Despite a notable growing awareness of the role of the aviation industry could play in the development of the continent, the industry is still not meeting this expectation.
As we advocate for increased understanding of the African aviation industry and the growing presence of foreign companies, African governments must all be willing to open their skies and stop fearing that foreign competition would outshine national airlines, some of which have long ceased to operate.
Today, Africa has some of the world’s fastest-growing cities and is renowned for its indomitable entrepreneurial spirit, people have a greater need to move goods and services between markets, and when they have disposable income, they want to travel.
Making flights affordable will unlock the dreams that are often blocked by inability to fly across the globe. Air travel is imperatively essential to the prosperity of Africa as it opens up opportunities that did not exist before.
Talk about East African Community; fostering the African aviation industry may be one of the driving forces of integration in the region. Better connected African countries and regions through a viable air transport industry could be the vehicle that can boost intra-African business, trade, tourism as well as cultural exchanges.
Developing the aviation industry may also represent an opportunity to ease constant transport problems facing African countries.
Just like Rwanda’s national airline, RwandAir, on its heels of expanding rapidly into Africa, this is a recipe for more achievements considering that Rwanda is one of the fastest-growing economies in Africa.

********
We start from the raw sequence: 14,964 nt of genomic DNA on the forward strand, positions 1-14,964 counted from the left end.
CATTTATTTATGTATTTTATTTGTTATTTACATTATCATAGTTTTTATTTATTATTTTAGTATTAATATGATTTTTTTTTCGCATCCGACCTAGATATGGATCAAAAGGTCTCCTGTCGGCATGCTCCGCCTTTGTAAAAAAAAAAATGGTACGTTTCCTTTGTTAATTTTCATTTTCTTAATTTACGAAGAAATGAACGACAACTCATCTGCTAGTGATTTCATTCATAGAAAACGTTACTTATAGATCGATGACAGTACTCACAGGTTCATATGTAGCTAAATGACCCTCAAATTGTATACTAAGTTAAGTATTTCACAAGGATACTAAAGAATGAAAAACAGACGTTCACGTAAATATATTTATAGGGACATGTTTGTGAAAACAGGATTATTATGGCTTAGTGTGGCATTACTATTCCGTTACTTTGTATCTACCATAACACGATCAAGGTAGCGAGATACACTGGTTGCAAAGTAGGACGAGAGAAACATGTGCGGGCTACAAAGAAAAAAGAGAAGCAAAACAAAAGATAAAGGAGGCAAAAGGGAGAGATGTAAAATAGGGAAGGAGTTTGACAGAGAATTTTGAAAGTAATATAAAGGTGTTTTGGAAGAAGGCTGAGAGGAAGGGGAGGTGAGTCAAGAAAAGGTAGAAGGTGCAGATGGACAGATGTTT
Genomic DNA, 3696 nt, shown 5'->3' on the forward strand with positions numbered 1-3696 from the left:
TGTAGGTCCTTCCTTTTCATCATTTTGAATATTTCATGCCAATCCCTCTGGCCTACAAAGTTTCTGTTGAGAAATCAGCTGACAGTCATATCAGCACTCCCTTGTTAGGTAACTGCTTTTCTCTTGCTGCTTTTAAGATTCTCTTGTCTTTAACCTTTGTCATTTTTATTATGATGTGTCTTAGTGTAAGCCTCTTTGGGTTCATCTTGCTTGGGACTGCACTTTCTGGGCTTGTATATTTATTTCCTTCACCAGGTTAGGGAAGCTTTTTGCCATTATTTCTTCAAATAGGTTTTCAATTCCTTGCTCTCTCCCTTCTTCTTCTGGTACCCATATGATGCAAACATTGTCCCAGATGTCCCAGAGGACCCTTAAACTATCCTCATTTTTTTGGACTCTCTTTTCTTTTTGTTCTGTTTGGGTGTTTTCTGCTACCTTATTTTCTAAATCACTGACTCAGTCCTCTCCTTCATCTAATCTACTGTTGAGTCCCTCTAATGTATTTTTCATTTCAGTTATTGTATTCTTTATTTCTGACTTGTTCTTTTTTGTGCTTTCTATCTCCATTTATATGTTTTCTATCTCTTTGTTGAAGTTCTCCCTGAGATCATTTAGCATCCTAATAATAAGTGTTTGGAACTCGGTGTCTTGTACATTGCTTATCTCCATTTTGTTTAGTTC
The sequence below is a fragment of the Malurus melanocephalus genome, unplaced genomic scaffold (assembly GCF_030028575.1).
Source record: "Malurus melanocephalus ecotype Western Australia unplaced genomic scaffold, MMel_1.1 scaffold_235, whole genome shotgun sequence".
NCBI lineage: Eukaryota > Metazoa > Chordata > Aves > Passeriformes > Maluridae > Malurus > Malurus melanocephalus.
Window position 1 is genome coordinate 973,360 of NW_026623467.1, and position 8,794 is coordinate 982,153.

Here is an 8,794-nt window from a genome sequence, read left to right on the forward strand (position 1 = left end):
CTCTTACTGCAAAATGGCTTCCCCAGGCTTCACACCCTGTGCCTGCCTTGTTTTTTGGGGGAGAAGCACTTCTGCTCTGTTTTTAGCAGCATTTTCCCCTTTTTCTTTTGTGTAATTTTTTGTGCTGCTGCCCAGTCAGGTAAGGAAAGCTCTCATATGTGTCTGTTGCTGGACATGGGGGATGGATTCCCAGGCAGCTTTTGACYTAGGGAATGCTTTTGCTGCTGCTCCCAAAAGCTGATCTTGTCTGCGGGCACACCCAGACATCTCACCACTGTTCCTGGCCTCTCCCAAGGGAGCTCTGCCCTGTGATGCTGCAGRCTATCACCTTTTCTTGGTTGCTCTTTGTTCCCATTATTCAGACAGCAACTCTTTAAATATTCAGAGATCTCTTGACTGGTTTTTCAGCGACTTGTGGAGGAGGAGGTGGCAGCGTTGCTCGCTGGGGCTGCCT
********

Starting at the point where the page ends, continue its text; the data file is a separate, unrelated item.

Connecting Rwanda to its neighbouring countries and to the rest of the world will not only bring vast economic gains, but also presents a chance for Rwandans to access other opportunities that would have otherwise gone untapped.
As governments and customers start asking more specific questions about a company’s sustainability and emissions performance, those that can answer them are likely to have a distinct advantage.
When hearing about the science of, or human response to, global climate change, there is sometimes a temptation to just ‘switch off’.
The issue is no longer novel and the days when Al Gore was presenting ‘An Inconvenient Truth’ and receiving the Nobel Prize were almost ten years ago. In 2015, as much as awareness of the problem remains high, there is a sense that the political, policy and economic responses continue to lag.
This is a dangerous mindset; climate change, much like the Internet, is here to stay, and with each day, it only gets worse, not only because of the growing scientific evidence and lived experience of its effects, but also because changes in policy by government and others have the potential to either save or cost a business money.
This December, at ‘COP 21’ in Paris, nations have been tasked with negotiating an international climate agreement. The agreement has the potential to generate a cascading effect through the global economy, with all significant businesses being asked by government and civil society the extent to which they are helping or hindering emissions reduction.
It is potentially the most significant international meeting on global climate change since the first Earth Summit in 1992.
Ten years ago, I was working at 10 Downing Street as the senior advisor to the British Prime Minister on climate change and sustainability. It was critical then, and it is critical now that people understand that climate change is far more than an environmental problem. With the dynamics that lead to emissions growth, global warming and a heightened risk of severe climate events being intrinsic to economic activity, it is vital that economic actors understand how they can reduce emissions and improve wider sustainability performance.